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Previous Item: Molecular Gastronomy Week! Sous Vide Caneton aux Cérises (Duck with Cherries) with Creamy Farro and Braised Green Garlic ($16 Per Person / Time to Cook: 30 Min. / Cook By Day: Monday)

$32.00
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Meal Description

We will Sous Vide the duck breasts at 132 degree (Hey, that is a modernist technique!).  We will create a cherry sauce with Agar, which is to be served hot.  Now, once Agar has set in a mixture, it can be whisked or blended to create a pudding like texture, if desired. It is essentially a gluten-free, vegetarian thickening agent.  The sauce is for you to keep a solid, blend, or provide both alternating textures.  The Duck will be served with Farro, which is an ancient grain used for centuries in Europe that has undertones of cinnamon and a slight nuttiness.  The dish is finished with seasonal green garlic.

So, what the heck is molecular gastronomy?  Think of it as combining a chemistry lab with a kitchen.  While science has always been fundamental to cooking, molecular gastronomy adds a level of precision.  The most ubiquitous piece of equipment used is the immersion circulator for Sous Vide cooking.  This allows for precise cooking temperatures and yields superior results, which we discuss on our website. 

Molecular gastronomy also introduces all kinds of ingredients, such as enzymes, hydrocolloids, acids, among others, to change the physical properties, tastes, and textures of the ingredients.  These have all been used for years in the commercial food industry, and for centuries in certain cultures.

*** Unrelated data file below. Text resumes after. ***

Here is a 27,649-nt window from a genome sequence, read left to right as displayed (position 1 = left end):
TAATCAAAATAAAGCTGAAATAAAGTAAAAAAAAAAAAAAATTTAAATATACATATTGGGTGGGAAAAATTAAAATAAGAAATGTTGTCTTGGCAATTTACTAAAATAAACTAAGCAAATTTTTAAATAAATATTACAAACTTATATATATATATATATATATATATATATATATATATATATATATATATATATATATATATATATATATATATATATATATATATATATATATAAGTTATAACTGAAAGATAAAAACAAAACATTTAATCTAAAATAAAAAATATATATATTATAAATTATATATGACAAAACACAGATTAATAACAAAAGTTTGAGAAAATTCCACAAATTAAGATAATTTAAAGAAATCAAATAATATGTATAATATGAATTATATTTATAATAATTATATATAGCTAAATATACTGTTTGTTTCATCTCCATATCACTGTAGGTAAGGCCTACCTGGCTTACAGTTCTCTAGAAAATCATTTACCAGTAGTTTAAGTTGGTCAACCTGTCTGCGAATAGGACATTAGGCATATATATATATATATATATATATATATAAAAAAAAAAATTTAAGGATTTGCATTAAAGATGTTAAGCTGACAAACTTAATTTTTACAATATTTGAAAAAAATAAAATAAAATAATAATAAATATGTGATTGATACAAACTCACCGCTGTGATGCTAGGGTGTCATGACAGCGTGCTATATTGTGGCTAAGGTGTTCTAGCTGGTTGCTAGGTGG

Agar Agar.  Agar is a natural extract from red algae or seaweed and is used in the forming of rigid, brittle gels. It has similar properties to gelatin, which comes from breaking down the collagen of an animal.  Used in Asian cooking since ancient times, Agar has a temperature profile that is much different than gelatin.  Agar can be added to any liquid, although its gelling power diminishes with greater acidity, and heated to 185 degrees to hydrate.  Once the mixture cools to 95 degrees, it will become a solid.  However, if it is again reheated, and this is what makes this ingredient magical in molecular gastronomy, it doesn’t turn back into a liquid again at 95 degrees, but remains a solid until it reaches 185 degrees.  This allows for the creation of “hot gels,” which is not possible with gelatin. 

Bon Appetit!

Time to Cook:  30 min.

Cook by Day:  Monday  *Let us know at checkout if you are not cooking on the day of delivery and certain items will be left unprepped.

Items included (serves 2)

  1. Sous Vide Magret Duck Breast
  2. Farro
  3. Green Garlic
  4. Cherries
  5. Duck Stock
  6. Agar Agar

*Menu items subject to slight variation based on the availability of fresh ingredients; Picture is not necessarily representative of final dish

Meal Contains (including add-ons):    Wheat.  We store, portion, and package various meal kits containing all eight (8) major allergens (milk, wheat, egg, soy, fish, shellfish, peanuts, and tree nuts) and cannot guarantee that cross-contamination will not occur between kits.

Add-on Checkout Items

  1. Double the Protein
  2. Cucumber-and-Mâche Salad
  3.  Kid’s Meal – Duck, Farro & Veggies

Bon Appétit!

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